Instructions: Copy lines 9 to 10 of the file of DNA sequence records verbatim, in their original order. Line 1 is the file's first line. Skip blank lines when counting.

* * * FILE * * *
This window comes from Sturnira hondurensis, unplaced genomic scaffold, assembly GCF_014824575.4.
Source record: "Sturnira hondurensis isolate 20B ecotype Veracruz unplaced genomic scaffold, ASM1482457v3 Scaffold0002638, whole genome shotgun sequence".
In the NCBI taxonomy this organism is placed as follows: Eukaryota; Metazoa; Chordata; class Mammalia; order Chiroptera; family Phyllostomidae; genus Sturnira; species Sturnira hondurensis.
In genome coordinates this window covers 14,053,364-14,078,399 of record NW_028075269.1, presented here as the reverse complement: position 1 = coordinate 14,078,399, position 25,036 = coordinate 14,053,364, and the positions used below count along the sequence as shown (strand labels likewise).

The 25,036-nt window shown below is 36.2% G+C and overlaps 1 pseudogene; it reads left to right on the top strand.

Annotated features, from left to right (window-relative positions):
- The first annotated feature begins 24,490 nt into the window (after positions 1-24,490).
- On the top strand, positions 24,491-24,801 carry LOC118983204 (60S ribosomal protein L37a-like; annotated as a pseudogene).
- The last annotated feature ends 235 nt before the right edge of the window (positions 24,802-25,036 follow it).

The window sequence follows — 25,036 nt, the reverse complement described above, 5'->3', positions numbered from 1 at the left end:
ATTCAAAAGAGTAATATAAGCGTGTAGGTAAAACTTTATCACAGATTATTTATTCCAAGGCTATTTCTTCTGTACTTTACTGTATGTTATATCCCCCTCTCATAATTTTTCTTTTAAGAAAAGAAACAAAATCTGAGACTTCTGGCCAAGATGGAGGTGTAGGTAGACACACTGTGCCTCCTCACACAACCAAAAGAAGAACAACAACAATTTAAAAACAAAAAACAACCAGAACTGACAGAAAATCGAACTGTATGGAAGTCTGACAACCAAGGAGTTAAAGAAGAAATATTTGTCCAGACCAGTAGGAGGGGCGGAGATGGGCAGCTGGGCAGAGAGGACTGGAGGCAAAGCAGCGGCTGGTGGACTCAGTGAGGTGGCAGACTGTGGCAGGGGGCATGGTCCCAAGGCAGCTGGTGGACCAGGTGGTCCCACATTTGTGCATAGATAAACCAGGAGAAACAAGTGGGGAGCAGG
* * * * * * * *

- The last annotated feature ends 235 nt before the right edge of the window (positions 24,802-25,036 follow it).

The window sequence follows — 25,036 nt, the reverse complement described above, 5'->3', positions numbered from 1 at the left end: